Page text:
Move over, Spiderman... The Spirit is coming to town
Will Eisner Comic Fest is Saturday, March 2, at the Sherwin Miller Museum of Jewish Art.
“Masked criminologist, and presumably dead, Denny Colt secretly fights crime as ‘The Spirit.’ From his home under Wildwood Cemetery in Central City to the far-flung corners of the world and beyond, “The Spirit’ attracts the most seductive and dangerous women and wages a never-ending war against streetwise crooks, criminal master-minds and otherworldly beings… with only quick wits, sharp humor and his two gloved fists.”
It almost reads like a character in a 1930s noir novel, or someone from on a spooky radio show of the same era. But its actually Mickel Yantz, a fan of “The Spirit,” and curator of the Sherwin Miller Museum of Jewish Art, describing a comics character, who wore a blue business suit, domino mask and fedora hat, drawn by cartoonist and graphic novelist artist Will Eisner, which made its debut in 1940.
Sherwin Miller Museum is hosting its third “Will Eisner Comic Fest” a Tulsa com-con festival, Saturday afternoon, March 2, from noon to 5 p.m., celebrating the late artist’s 102nd birthday. (Eisner was born in 1917 in Brooklyn, N.Y., and died in 2005.) Tulsa joins the ranks of New York, Austin, Los Angeles, Baltimore, Maryland; Cambridge, Massachusetts; Gainesville, Florida; and Portland Oregon; as well as London; Glasgow, Scotland; Angouleme, France, and Rio de Janeiro, Brazil, internationally.
“The Tulsa museum was contacted three years ago from the Will Eisner Studio looking to find a partner in the Midwest to create a program in participation with the Will Eisner Week. Since then, the museum has hosted a comic festival in his name that is free to the public and showcases artists, cosplayers and groups in the Tulsa area that exemplify the spirit of pop culture and enjoy sharing it with Tulsa,” he says.
Yantz is expecting another crowd this year, and weather permitting the event, will again be partially held outdoors. “Our attendance has grown each year with the festival. This year we have other 25 vendors and a cosplay contest hosted by Nerd Alert Customs,” he says, tripling in size from the first year. “We completely take over the parking lot with movie cars and the inside of our auditorium with vendors and displays.
“What makes this unique from other comic events is the free admission for our guests and our focus on local vendors and groups.”
The Spirit continued from 1940-1952 for 12 years, creating original adventures of masked crime fighter Denny Colt appearing in newspapers and comic books across the United States, Yantz explains. “By the time of his death, (Eisner) was recognized internationally as one of the giants in the field of sequential art, a term he coined,” says Yantz. “In a career that spanned nearly 70 years and eight decades, from the dawn of the comic book to the advent of digital comics, he truly was the ‘Orson Welles of comics’ and the ‘father of the Graphic Novel.’ He broke new ground in the development of visual narrative and the language of comics.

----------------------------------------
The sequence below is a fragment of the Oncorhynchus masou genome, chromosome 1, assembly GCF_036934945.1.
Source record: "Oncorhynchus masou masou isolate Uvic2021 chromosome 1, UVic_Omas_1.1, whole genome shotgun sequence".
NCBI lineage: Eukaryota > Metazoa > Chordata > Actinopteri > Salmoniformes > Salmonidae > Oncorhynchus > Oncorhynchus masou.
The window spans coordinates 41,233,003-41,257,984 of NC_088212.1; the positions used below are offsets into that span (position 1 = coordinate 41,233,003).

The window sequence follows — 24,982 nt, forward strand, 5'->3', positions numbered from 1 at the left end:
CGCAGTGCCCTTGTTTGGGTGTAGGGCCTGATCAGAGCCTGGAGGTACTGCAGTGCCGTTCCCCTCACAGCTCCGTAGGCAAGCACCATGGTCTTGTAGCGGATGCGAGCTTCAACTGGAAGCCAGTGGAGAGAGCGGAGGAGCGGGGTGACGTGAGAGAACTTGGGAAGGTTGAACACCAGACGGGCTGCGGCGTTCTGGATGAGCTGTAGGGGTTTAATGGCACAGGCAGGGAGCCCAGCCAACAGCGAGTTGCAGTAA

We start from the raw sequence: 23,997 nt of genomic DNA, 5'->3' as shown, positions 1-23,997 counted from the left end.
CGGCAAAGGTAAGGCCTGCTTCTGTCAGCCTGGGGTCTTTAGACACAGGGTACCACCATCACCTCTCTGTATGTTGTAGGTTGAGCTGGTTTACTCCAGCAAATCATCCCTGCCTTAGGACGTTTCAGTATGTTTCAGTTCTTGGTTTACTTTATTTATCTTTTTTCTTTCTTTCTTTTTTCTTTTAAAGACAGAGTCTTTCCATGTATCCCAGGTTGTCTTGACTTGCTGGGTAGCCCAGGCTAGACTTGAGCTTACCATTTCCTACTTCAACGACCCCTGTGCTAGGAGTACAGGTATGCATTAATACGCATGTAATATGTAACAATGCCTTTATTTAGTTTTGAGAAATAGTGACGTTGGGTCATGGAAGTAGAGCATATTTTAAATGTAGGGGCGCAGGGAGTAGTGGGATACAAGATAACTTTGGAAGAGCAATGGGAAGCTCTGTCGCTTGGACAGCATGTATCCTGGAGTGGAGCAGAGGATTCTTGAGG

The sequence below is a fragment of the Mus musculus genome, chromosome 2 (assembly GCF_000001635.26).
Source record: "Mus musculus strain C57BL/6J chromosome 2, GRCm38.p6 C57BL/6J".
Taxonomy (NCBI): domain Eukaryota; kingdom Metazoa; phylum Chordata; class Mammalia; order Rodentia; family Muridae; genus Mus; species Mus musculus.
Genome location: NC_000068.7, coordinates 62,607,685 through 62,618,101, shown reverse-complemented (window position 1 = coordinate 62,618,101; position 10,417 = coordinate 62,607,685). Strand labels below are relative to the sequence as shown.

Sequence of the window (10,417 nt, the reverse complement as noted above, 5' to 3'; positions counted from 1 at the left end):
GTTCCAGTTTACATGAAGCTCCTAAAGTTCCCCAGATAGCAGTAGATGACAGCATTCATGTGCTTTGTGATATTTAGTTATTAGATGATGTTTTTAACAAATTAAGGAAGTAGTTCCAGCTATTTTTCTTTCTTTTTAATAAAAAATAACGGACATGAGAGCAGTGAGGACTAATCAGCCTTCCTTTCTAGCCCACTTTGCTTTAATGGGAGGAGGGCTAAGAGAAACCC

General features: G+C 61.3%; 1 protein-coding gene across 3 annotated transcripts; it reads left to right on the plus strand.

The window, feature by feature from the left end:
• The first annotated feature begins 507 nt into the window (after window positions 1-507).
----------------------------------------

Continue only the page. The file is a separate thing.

“Eisner’s influence in the way he produced artwork in comic strips and how it advanced into comics is still seen today,” Yantz continues. “Although there were other fedora-wearing detectives like ‘Dick Tracy’ and ‘The Spirit,’ before ‘The Shadow,’ many artists worked for Eisner in his studio, including his high school friend and ‘Batman’ co-creator Bob Kane,’’ says Yantz.” While it is almost impossible to identify any one text as the original graphic novel, many hold Eisner’s “A Contract with God,” and “Other Tenement Stories” (1978) to be the most important early examples of the graphic novel in the United States.”
Both books “made clear the demand for more sophisticated comics, and the result was something of a boom in so-called adult comics in the mid to late 1980s, which was centered around three works: Frank Miller’s “The Dark Knight Returns” (1986), Alan Moore’s “Watchmen” (1986–87), and the Pulitzer Prize-winning “Maus” (1980–86) by Art Spiegelman,” Yantz explains.
Whether they are named Spiderman, Batman or “The Spirit,” Yantz believes comics are here to stay. “Being someone who grew up reading comics, I certainly feel that comics will always be around in one form or another,” says Yantz. “Some prefer reading comic paperbacks while others are getting more into the digital comics. The characters and heroes that were established in comics have spurred so many other forms of media like movies, cartoons, toys and fan fiction that I feel we all can find a one that is our favorite and fans will keep these heroes going for a very long time.”
March 2 — Will Eisner Comic Fest
Noon-5 p.m. The Sherwin Miller Museum of Jewish Art, 2021 E 71st St. Free. jewishmuseumtulsa.org